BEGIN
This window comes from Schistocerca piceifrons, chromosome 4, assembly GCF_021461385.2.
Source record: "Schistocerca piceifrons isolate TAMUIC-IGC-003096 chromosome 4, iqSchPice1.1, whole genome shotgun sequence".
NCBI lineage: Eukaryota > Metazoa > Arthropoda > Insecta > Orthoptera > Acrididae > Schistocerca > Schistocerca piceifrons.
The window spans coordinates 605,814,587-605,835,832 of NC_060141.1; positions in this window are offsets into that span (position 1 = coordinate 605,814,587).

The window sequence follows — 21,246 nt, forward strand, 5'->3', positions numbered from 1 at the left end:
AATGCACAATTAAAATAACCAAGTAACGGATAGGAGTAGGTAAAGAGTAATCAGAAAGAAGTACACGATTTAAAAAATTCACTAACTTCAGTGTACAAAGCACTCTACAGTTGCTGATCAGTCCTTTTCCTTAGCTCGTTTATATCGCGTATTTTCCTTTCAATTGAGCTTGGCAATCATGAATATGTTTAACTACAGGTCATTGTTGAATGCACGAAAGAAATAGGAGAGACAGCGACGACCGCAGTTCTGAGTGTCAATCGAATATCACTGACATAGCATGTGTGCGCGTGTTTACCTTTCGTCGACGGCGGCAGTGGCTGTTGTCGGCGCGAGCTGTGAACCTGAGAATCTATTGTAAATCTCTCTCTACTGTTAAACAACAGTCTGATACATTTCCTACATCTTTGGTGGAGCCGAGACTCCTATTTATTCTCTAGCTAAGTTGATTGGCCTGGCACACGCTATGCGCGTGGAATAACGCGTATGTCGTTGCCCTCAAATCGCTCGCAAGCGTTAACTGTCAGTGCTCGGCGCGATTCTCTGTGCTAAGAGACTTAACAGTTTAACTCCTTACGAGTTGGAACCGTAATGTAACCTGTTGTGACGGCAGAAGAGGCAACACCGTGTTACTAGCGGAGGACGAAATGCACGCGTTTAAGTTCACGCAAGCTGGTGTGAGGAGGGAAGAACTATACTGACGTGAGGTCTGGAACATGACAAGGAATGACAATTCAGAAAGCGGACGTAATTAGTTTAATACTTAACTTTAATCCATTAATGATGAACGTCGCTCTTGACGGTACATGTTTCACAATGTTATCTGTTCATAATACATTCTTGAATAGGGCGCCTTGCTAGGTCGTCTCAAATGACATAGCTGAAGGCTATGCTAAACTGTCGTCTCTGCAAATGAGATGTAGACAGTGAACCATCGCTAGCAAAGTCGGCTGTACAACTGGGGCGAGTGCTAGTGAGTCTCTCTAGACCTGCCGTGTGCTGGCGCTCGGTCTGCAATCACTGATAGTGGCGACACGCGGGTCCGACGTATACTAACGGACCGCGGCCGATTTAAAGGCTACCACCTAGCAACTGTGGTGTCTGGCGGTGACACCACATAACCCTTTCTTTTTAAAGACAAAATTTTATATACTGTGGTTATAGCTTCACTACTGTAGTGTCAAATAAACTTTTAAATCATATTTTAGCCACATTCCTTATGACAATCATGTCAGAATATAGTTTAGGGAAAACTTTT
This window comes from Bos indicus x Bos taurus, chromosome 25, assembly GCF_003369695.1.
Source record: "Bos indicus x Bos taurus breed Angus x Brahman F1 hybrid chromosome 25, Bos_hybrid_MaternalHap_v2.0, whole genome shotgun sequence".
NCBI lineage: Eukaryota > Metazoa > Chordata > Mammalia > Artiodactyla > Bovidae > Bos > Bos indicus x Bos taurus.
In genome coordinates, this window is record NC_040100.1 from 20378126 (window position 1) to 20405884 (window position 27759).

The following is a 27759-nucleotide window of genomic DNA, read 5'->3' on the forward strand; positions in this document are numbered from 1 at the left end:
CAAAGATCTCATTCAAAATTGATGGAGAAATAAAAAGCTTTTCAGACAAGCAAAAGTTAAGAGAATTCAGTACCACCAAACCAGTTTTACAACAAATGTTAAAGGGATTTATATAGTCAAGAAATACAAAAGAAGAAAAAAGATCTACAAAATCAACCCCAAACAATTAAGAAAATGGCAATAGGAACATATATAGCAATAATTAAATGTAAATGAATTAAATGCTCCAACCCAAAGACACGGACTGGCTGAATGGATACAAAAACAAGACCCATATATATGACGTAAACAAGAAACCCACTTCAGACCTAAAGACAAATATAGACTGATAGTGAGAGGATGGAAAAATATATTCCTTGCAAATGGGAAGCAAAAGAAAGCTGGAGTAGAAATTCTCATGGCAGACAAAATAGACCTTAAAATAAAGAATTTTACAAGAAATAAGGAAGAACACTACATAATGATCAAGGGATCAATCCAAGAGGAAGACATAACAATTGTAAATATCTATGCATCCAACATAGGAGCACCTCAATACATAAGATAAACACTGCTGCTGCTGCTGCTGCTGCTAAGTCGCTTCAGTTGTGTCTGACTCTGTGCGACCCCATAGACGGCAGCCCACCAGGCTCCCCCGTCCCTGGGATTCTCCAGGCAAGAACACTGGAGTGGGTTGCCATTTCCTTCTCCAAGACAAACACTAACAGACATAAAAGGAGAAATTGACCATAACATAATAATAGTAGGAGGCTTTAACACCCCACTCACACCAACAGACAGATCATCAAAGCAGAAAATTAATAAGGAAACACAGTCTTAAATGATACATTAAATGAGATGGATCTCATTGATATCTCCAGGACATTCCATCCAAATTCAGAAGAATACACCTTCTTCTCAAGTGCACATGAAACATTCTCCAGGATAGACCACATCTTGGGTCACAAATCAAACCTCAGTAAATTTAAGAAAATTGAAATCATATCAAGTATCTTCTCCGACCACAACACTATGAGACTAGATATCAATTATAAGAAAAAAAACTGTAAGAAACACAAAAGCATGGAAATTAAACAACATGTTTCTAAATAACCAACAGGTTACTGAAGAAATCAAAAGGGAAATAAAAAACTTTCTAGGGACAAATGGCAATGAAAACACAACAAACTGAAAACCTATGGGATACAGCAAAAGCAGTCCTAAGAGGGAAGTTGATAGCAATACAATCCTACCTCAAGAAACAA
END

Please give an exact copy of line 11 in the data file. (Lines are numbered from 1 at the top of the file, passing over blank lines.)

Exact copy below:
The following is a 27759-nucleotide window of genomic DNA, read 5'->3' on the forward strand; positions in this document are numbered from 1 at the left end: